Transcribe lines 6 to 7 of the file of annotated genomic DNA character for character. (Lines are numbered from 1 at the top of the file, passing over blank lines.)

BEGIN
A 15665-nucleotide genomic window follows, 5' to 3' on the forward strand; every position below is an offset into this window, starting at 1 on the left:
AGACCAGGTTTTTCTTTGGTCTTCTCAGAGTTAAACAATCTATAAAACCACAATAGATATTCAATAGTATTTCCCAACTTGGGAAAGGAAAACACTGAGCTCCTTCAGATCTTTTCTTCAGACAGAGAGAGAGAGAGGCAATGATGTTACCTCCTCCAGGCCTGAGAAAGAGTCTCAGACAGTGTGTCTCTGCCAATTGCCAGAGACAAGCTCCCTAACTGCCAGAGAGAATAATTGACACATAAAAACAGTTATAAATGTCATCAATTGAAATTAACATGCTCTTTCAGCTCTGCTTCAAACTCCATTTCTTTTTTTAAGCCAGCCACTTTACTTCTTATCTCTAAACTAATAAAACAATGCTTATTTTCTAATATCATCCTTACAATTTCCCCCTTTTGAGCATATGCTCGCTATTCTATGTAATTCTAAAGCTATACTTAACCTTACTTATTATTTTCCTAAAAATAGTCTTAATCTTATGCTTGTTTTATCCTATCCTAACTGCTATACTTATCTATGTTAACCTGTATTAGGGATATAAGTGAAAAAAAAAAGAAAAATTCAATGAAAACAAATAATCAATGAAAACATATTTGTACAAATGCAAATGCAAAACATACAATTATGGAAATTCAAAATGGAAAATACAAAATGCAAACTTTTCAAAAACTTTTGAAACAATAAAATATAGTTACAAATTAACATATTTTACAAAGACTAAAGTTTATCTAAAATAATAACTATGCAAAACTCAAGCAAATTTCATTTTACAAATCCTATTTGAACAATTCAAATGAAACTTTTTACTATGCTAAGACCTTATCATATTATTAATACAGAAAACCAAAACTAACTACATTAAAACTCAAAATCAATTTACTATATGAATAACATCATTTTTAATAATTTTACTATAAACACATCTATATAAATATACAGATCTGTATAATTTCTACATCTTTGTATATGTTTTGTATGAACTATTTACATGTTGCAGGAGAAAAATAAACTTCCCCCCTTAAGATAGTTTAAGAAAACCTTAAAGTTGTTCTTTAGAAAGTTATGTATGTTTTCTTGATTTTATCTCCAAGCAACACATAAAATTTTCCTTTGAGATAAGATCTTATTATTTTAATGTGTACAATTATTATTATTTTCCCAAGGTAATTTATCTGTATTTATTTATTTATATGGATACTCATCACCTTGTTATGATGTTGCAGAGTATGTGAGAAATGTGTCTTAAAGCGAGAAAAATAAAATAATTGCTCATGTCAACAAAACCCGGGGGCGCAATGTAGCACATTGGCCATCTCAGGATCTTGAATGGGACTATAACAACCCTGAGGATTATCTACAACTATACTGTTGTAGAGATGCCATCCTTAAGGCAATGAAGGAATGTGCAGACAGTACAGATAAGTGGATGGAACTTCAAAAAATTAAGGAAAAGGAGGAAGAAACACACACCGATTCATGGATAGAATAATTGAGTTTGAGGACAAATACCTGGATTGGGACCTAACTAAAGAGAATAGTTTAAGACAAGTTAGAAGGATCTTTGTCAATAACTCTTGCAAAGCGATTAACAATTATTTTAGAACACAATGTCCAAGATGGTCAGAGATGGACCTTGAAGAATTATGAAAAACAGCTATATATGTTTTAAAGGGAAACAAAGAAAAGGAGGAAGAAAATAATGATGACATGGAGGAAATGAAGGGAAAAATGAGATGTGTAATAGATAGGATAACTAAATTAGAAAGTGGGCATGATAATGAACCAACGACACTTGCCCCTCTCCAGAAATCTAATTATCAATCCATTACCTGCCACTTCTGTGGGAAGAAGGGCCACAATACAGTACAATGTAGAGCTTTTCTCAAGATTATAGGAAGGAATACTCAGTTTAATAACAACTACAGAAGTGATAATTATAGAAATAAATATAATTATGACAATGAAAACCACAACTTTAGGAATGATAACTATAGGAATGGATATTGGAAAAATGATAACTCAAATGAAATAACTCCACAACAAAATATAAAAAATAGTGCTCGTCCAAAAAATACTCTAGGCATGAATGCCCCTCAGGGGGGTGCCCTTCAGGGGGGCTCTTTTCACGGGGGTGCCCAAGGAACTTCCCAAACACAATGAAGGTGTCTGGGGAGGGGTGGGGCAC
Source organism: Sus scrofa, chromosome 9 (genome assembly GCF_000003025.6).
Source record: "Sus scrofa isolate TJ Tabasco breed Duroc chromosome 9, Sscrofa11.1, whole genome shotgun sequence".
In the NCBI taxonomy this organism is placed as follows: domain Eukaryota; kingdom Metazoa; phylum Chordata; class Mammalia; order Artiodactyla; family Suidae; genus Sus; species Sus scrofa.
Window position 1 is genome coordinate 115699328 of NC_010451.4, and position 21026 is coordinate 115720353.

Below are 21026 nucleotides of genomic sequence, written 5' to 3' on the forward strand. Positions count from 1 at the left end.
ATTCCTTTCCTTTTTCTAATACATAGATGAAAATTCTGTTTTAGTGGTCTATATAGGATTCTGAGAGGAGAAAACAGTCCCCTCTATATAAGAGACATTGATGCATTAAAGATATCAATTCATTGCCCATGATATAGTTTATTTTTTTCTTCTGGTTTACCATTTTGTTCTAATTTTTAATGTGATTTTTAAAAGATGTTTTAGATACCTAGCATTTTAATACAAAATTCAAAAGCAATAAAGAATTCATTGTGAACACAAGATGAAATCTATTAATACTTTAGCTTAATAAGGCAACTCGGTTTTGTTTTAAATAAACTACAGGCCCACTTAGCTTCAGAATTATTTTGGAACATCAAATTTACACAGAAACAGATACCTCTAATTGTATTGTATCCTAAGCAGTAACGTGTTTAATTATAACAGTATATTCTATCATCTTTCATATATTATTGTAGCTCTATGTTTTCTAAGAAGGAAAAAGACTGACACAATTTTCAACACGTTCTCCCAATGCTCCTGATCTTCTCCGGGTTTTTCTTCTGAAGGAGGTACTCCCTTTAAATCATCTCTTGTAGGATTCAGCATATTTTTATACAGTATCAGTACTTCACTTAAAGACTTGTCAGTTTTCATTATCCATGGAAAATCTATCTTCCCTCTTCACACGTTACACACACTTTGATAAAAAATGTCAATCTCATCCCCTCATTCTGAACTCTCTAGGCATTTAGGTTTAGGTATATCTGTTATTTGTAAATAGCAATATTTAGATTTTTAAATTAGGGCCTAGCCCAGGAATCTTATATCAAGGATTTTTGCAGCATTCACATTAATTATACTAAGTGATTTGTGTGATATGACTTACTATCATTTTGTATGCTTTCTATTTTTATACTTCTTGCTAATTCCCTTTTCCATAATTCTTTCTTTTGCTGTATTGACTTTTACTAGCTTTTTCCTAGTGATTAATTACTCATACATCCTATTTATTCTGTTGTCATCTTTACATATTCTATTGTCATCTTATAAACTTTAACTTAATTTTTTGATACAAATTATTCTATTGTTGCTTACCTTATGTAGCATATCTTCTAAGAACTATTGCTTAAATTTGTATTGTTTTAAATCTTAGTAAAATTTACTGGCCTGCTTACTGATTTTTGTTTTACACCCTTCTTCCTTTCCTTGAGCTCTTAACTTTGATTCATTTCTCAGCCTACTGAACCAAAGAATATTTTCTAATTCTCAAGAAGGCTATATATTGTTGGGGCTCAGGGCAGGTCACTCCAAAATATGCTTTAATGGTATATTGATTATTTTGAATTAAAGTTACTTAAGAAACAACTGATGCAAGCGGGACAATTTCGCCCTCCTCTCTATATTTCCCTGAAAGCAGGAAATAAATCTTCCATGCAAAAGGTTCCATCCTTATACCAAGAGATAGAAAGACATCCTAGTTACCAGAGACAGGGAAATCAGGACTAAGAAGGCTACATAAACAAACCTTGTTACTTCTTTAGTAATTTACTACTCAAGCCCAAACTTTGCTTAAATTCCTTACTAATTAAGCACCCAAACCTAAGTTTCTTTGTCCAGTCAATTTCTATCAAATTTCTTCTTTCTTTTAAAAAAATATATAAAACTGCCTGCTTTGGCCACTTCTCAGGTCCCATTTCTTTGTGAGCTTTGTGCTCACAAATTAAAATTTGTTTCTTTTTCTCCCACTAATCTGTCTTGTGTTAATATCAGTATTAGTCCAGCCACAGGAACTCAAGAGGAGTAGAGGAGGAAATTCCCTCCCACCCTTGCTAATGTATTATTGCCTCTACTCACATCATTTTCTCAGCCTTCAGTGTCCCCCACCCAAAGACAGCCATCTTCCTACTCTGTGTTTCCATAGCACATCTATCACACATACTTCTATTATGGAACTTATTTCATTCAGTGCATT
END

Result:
Window position 1 is genome coordinate 115699328 of NC_010451.4, and position 21026 is coordinate 115720353.

Below are 21026 nucleotides of genomic sequence, written 5' to 3' on the forward strand. Positions count from 1 at the left end.